So, in 1970, he set up Agricultural Research & Advisory Bureau [ARAB] –now known as ARABIS - in the upper floors of a small building in Jalan Ampang – just down the road from RRI’s Jalan Ampang campus. (He loved the people and the intellectual atmosphere at RRI in those days and they often socialized and lived as neighbours). The scientific equipment companies donated all of the lab equipment that he needed to set up the laboratories. He was always grateful for this support and that received from the plantation industry over the years. During this period of the early 1970’s, ARAB actively guided estates in the nutrient management of the soils and plantings and was also instrumental in setting up the Soil and Plant Laboratories at the Marihat Agri-Research Centre in Indonesia and the training of its personnel.
In 1976 ARAB relocated to its current site near Kajang and the agri-services business continued to serve the plantations sector in Malaysia as well as Indonesia and other countries such as PNG, India, Sri Lanka, Bangladesh and others. The 1980’s and 1990’s was a period of very rapid growth in the plantations sector (particularly in oil palm) in both Malaysia and Indonesia and Dr Guha and ARAB worked on many such new plantation development schemes – often with development organizations (ADB, World Bank) and various country governments. One such project that gave him a lot of satisfaction was that he was able to plant 20,000+ hectares of rubber in the Chittagong Hill Tracts in Bangladesh under an ADB funded project. It was like he had this one chance to contribute in some significant way to the land of his birth. I remember him checking umpteenth number of times on the rubber bud woods at Bangkok’s airport before the planting materials were air freighted to Bangladesh.
Some of the works done at ARAB such as the development of a patented method in the early 1990’s to stimulate latex flow in Hevea using the direct application of ethylene gas have resulted in significant increases in rubber yield productivity. With the advent of the computers in the late 1980’s and early 1990’s, ARAB under his leadership developed computer databases to track all agro-tech and management data on oil palm and rubber plantings and the plantations. Research information was integrated into these database systems in the form of agro-tech algorithms to process and analyze these data into information for basing actionable management actions. These software systems helped ARAB Agronomists to service large client hectarages of both oil palm and rubber. He was also very gratified to see that many of the young Agronomists who started their early careers with him at ARAB have gone on to play important roles in the plantation industry.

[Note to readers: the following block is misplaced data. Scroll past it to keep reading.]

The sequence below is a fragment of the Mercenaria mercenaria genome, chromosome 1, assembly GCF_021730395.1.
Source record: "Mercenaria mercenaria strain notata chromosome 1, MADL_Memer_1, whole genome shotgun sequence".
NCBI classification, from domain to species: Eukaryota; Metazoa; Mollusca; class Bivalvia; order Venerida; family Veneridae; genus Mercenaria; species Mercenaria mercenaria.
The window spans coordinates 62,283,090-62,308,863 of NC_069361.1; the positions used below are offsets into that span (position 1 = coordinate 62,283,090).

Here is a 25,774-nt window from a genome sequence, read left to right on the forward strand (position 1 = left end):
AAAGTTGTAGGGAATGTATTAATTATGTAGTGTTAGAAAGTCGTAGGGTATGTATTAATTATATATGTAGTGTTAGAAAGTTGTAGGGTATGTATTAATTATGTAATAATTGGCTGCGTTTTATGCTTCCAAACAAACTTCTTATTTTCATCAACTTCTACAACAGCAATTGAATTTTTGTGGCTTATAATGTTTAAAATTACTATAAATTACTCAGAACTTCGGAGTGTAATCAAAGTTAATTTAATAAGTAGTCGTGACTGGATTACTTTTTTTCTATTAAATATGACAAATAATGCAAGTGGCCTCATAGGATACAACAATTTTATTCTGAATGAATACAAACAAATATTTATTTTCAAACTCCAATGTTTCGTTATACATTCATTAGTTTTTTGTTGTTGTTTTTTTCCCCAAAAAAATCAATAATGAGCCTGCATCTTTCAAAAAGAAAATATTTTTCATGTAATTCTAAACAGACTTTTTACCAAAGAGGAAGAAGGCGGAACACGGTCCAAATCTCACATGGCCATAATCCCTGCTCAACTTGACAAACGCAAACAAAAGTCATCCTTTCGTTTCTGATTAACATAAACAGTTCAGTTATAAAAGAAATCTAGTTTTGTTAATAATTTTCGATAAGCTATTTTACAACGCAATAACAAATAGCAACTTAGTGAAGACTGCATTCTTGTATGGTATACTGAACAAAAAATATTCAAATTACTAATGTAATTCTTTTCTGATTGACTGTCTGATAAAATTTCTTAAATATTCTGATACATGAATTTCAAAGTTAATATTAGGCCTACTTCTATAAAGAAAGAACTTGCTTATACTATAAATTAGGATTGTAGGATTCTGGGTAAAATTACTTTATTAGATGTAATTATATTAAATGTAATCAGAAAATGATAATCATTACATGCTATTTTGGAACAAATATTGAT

Dr Guha loved meeting new peoples in the various countries that his work took him. And he loved to see fields of plantings growing healthily and how such agri based rural development had contributed to the wellbeing of rural communities. On returning home after field visits, it was not uncommon for him to tell the family about the great food and hospitality of the planters whose estates he had just visited - not to mention the late-night whiskey drinking and chit chat sessions in those managers’ huge colonial bungalows! And like most planters, he brought home whatever fruits were in season. He always felt fortunate that through the projects and people he was involved with both in the industry as well as organizations such as the ADB and FAO/World Bank; he could contribute to agricultural development in many countries around the world.
Never having felt the need to retire from something he loved and was passionate about, he actively ran ARAB till his passing on Aug 30 2000 just shy of his 70th birthday.
The plantation industry was still healthy then and continues to grow, and as planters say… an old planter never dies – he just goes to seed and regrows !